At a recent social gathering, I was approached by a gentleman who had heard I had written a book about the gun control issue. "I am a gun owner," he began. I braced myself for the usual lecture on the sacrosanct Second Amendment and the futility of gun regulation. What he said next, however, left me surprised and relieved. "I can't stand the NRA," he continued. "I quit them years ago. They are so extreme."
My initial assumption, that a gun owner would simply parrot the NRA line, likely reflects the thinking of many politicians on the gun issue. They simplistically fear that any vote to impose new gun regulations will be seen as an attack on their gun-owning constituents. I should have known better. Opinion surveys have long shown broad gun owner support for a range of stronger gun laws.
But a new survey, by Republican pollster Frank Luntz and commissioned by Mayors Against Illegal Guns, a coalition of over 400 mayors, even more dramatically contradicts the conventional political wisdom on the gun issue. Not only does the NRA not represent the views of gun owners on major issues of gun policy; it doesn't even represent the views of its own membership.
For example, the Luntz survey found that 69% of self-described NRA members agree that all gun sellers at gun shows should be required to conduct criminal background checks on prospective buyers, a reform that would close the infamous "gun show loophole". Luntz found that 82% of NRA members support "prohibiting persons on the terrorist watch lists from purchasing guns." Seventy-eight percent of NRA members support "requiring gun owners to alert police if their guns are lost or stolen." All of these measures are vehemently opposed by the NRA.
The Luntz poll struck a raw nerve at NRA headquarters, which immediately issued an ad hominem attack on Frank Luntz. The gun lobby's problem, of course, is that no one can credibly accuse Luntz of bias in favor of progressive positions, given his outsized reputation for putting Democrats on the defensive through his effective messaging for Republicans. Moreover, Luntz found that a majority of NRA members strongly support the Second Amendment and oppose some gun control proposals, results that reinforce the credibility of his survey as a whole.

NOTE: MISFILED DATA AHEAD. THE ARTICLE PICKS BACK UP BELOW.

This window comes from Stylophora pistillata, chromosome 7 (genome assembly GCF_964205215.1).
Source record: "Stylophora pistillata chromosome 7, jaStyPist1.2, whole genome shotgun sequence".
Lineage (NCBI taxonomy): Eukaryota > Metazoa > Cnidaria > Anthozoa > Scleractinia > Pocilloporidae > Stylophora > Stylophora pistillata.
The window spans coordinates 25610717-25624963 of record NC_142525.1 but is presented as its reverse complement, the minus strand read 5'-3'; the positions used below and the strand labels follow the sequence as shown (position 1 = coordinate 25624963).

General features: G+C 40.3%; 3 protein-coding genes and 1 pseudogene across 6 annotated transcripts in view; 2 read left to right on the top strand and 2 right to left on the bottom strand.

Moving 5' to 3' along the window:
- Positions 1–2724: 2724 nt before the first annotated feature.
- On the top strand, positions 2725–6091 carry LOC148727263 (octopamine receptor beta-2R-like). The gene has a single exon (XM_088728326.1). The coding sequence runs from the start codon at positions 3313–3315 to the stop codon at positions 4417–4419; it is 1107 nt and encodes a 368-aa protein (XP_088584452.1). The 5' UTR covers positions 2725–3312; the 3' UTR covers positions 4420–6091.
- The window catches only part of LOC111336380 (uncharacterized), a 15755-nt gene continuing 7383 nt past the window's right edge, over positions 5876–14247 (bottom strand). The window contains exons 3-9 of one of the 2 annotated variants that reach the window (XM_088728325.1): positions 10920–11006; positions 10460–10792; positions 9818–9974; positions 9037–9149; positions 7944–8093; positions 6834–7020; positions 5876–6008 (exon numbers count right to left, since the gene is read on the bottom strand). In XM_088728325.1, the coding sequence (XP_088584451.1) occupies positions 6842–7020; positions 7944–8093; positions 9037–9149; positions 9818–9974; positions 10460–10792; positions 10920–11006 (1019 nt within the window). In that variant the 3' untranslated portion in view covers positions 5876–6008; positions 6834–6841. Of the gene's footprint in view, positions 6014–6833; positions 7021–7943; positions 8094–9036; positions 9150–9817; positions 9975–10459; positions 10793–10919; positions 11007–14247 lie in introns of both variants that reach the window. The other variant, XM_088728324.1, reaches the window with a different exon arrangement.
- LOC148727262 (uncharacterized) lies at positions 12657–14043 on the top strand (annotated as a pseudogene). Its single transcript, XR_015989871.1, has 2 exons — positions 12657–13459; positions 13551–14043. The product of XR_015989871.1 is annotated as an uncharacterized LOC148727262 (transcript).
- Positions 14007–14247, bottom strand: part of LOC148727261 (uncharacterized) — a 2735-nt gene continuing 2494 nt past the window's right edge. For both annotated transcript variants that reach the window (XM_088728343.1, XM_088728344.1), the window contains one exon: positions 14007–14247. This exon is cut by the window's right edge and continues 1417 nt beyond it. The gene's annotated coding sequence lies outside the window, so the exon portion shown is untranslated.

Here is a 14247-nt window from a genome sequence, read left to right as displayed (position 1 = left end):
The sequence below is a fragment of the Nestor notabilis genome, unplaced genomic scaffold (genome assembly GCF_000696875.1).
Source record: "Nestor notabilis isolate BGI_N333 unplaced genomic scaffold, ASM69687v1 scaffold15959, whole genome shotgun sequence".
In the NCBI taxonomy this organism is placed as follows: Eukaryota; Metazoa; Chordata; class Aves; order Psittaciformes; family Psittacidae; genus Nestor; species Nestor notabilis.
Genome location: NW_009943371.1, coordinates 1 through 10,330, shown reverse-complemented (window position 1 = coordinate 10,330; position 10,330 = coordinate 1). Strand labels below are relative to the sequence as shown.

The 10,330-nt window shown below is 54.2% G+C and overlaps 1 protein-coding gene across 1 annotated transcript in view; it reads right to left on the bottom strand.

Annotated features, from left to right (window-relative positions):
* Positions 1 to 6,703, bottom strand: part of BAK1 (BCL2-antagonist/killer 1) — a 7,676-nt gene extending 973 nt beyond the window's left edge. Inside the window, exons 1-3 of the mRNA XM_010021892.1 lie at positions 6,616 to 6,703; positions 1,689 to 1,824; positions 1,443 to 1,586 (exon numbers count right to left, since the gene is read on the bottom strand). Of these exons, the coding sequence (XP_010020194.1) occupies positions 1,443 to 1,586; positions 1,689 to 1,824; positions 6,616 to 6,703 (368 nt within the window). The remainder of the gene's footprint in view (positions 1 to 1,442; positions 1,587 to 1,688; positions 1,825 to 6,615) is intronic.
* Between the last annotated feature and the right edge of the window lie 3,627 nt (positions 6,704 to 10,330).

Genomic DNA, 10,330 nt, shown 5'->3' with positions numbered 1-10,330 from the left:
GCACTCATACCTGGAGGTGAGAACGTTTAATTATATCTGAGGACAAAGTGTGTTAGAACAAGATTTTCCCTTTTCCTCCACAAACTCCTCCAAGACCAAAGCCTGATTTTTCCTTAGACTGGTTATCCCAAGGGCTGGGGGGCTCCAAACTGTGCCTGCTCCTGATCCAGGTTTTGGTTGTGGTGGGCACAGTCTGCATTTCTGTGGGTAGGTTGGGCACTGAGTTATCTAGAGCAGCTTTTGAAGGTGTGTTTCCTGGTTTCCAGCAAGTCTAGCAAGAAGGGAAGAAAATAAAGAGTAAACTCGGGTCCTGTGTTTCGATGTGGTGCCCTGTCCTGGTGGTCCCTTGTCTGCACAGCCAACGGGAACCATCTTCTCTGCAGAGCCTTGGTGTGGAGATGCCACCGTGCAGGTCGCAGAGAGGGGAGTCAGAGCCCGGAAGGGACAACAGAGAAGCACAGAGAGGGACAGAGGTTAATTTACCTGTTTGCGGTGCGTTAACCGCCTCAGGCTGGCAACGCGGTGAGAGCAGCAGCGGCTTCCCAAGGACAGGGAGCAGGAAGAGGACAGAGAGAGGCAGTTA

The Luntz poll isn't the first to indicate a cleavage between the NRA's policy positions and its members. Indeed, in 1993, researchers from the Harvard School of Public Health, using data from a 1989 Time Magazine/CNN survey, found that "when gun owners are asked about specific regulatory requirements, they often support the regulation, disagreeing with the stated position of the organization [the NRA]. This holds true for both NRA members and nonmembers." I suspect that the Luntz results, however, coming from a pollster who has spent much of his career devising messages to support conservative Republicans, will have an impact no prior survey has had.
Let's hope the Luntz results will open some eyes in the political leadership of both major parties. It seems undeniable that the opposition to reasonable steps to reduce gun violence is driven by a cadre of ideological extremists who obsessively communicate their views to Congressional offices, state legislators, newspapers, talk radio hosts and anyone else who will listen (including the Huffington Post!). When the NRA opposes extending Brady background checks to all gun show sales, or other sensible reforms, it is speaking for them, and only for them. The Luntz poll is the most compelling evidence yet that these extremists are both a minority of gun owners and a minority of NRA members.
The Luntz results reminded me of an insightful comment made back in the summer by Tennessee Governor Phil Bredesen as he spoke out against an NRA-supported bill passed by his state's legislature allowing holders of concealed carry permits to carry guns into bars and restaurants that serve alcohol. (Last month the law was struck down by a Nashville judge as unconstitutionally vague.) "This is an issue which is being driven by a few thousand people in the state who are very passionate about this issue," he said, "but I think there are tens of thousands or millions of people who . . . particularly in cases like the guns-in-bars are just shaking their heads and thinking it's craziness." He added that there are "about 3,000 to 3,500 people out there who always engage on these (gun) issues, are constantly there, e-mailing everybody on the issue." Governor Bredesen understood that it was his duty to serve the majority of his constituents, not simply pander to the noisy few.
How much gun craziness must our nation endure before more of our politicians start standing up to the extremist minority to enforce the common aspiration of the majority of Americans, including NRA members, for reasonable gun laws to protect the safety and security of our families and communities?
For more information, see Dennis Henigan's new book, Lethal Logic: Exploding the Myths that Paralyze American Gun Policy.